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Booze and Boards: Handmade Paddleboards Inspired by Prohibition

Fitzke Boards combines new ideas with old style, creating handmade, wooden paddleboards that pay homage to the 1920s and Prohibition.


Courtesy of Kevin Fitzke

When alcohol became outlawed in the U.S. in 1920, hiding booze and hanging out in underground speakeasies became the only way around the ban—known as the Prohibition. Prohibition and paddleboards make an unlikely pair, but the connection makes perfect sense to the owner of online-based company Fitzke Boards. Minneapolis resident Kevin Fitzke recently launched his website to show the world his handmade paddleboards inspired by the craftsmanship, style, and covert nature of the 1920s. These surfboard-like mechanisms allow users to sit, do yoga, and, most of all, stand up and use a paddle to move quickly—echoing the fast movements of secret drinkers in the ’20s. In addition to his day job at an advertising agency, Fitzke uses his weekends, early mornings, and late nights to design the boards.

Fitzke Boards are a product of Fitzke's knowledge and natural-born talent. He holds degrees from the University of Minnesota Duluth and the Art Institutes International Minnesota, but he’s had a passion for building since childhood. Inspired by his father, who has a woodworking shop, Fitzke has been taking things apart, putting them back together, and favoring Legos over video games since he could walk. I talked with the man behind the business to learn more about these unique boards.

MnMo: Why are the paddleboards Prohibition inspired?

Fitzke: I’ve always been drawn to the design, style, and mentality of people in that era. Back then, you build it right, you put the time, thought, and energy into it. You didn’t try to manufacture something for the cheapest point and sell it for a profit. Doing things the right way is what I appreciate. There’s so much character and personality with the boats, airplanes, cars, and advertisements of the 1920s. The idea of the Prohibition and bootlegging is to hide something—like a bottle of booze—in a secret compartment, and then move quickly. I took that principle and just thought I could make a paddleboard and have a secret compartment to take whatever you want with you on the lake. You can hide it and move fast.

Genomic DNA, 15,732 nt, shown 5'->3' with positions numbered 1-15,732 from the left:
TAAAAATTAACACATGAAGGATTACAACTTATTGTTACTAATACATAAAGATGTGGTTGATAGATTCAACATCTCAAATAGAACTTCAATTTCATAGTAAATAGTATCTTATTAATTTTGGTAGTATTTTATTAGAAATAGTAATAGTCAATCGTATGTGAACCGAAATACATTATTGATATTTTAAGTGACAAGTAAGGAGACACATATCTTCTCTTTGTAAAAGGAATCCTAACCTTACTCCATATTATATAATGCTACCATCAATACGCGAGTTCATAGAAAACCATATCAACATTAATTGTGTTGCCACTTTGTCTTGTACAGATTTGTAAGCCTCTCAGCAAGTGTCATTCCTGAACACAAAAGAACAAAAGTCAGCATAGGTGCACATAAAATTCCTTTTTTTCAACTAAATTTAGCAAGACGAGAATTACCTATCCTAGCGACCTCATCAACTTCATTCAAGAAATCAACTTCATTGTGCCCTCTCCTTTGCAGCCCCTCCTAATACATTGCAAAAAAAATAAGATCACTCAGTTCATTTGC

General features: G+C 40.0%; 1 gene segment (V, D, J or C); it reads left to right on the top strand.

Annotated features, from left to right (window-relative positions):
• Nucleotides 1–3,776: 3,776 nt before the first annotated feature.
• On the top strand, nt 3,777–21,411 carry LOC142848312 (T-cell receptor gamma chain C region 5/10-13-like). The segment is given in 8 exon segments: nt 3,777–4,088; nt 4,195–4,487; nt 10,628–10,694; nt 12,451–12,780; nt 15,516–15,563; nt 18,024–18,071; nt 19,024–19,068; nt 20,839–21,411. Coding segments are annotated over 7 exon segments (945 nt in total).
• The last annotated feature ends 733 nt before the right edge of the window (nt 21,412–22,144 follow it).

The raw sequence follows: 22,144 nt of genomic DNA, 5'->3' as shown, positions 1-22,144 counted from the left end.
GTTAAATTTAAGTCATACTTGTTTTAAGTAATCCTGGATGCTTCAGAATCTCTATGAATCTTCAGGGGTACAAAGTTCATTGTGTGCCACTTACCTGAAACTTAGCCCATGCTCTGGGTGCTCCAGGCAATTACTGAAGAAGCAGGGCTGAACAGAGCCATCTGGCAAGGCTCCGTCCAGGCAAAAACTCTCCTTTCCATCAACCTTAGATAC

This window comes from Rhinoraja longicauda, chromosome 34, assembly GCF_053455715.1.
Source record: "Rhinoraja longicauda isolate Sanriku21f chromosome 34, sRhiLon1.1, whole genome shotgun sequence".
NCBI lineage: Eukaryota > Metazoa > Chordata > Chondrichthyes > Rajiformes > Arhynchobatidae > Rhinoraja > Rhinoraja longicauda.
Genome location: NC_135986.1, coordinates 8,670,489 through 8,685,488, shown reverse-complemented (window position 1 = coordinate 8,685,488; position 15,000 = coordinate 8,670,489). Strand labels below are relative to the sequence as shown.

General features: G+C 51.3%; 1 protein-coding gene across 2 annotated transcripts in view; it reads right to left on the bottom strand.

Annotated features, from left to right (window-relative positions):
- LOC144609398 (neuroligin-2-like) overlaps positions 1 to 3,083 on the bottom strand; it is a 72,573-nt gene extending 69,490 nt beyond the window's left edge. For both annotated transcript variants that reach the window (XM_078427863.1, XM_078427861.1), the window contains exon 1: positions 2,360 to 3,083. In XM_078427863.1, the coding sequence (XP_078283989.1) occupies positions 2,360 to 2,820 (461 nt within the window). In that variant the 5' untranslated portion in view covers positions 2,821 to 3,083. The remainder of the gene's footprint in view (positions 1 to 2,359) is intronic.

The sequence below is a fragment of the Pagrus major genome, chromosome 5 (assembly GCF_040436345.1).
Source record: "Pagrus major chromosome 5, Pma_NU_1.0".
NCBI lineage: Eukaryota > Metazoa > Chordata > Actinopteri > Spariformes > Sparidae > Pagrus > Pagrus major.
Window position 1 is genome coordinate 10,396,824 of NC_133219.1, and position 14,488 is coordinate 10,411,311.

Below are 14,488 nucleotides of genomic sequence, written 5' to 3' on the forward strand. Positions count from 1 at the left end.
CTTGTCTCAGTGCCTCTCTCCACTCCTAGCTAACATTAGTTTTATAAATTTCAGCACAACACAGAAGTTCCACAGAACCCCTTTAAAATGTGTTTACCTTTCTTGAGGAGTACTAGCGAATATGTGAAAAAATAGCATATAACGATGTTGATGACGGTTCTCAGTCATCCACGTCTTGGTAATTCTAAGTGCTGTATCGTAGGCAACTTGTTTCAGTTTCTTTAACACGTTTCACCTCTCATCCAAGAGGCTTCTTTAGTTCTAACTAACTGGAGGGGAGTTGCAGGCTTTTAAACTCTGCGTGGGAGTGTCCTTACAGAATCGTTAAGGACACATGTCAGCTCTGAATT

MnMo: Is the Bootlegger the only model you currently make?

Fitzke: The Bootlegger was the first board, and I’m currently working on a second board. It’s basically the same shape as the Bootlegger board, but the whole top part—the deck of it—looks a lot different. The part where you can store things is completely open. That particular board is called Miss Moonshine. It’s another tip-of-the-hat to the Prohibition era, to the moonshine sort of thing. The idea of the name of Miss Moonshine is that when people make moonshine [high-potency alcohol produced and sold illegally], you’re out in the open, kind of exposed to the world. That’s where that open-style storage came from.

I’m currently working on the drawing for a third board called Rum Runner, which is gonna be a beginner’s board. It will have a completely different look and shape. For someone who’s never been on a paddleboard before or doesn’t have the greatest balance, the Rum Runner would be a perfect board for them because the design is super stable. It’s stable enough to do yoga on it, but also someone who doesn’t have the greatest balance can just stand on it and feel comfortable and safe. My plan is to prototype Rum Runner later this fall, float test it, then modify and change it over the wintertime. I’ll hopefully have that board available for an order next spring. Miss Moonshine might be the same ballpark time as well.

With any model, you can be super lazy and go out in the middle of the lake and take a nap, or turn it in to a workout where it kicks your butt. I like the idea of those two different options.

MnMo: What role do you play in the creation process?

Fitzke: I do everything. I drew up the designs and then basically converted those drawings into full build plans. Then, I cut everything and do all the woodworking. I do all the metalwork for the hardware. The graphics on the front of the board are all hand painted. It’s a one-stop shop for it, I guess. From paper to the real thing is what I cover. I can build a board from basically nothing to water-ready in about a month. I’m the only person working on these. I suppose my dog, Hank, if you want to count that.

A Fitzke Board will cost you somewhere between $3,000-$4,000, and it can be shipped anywhere in the world. Custom color and paint options are available upon request. Check out the website to learn more.



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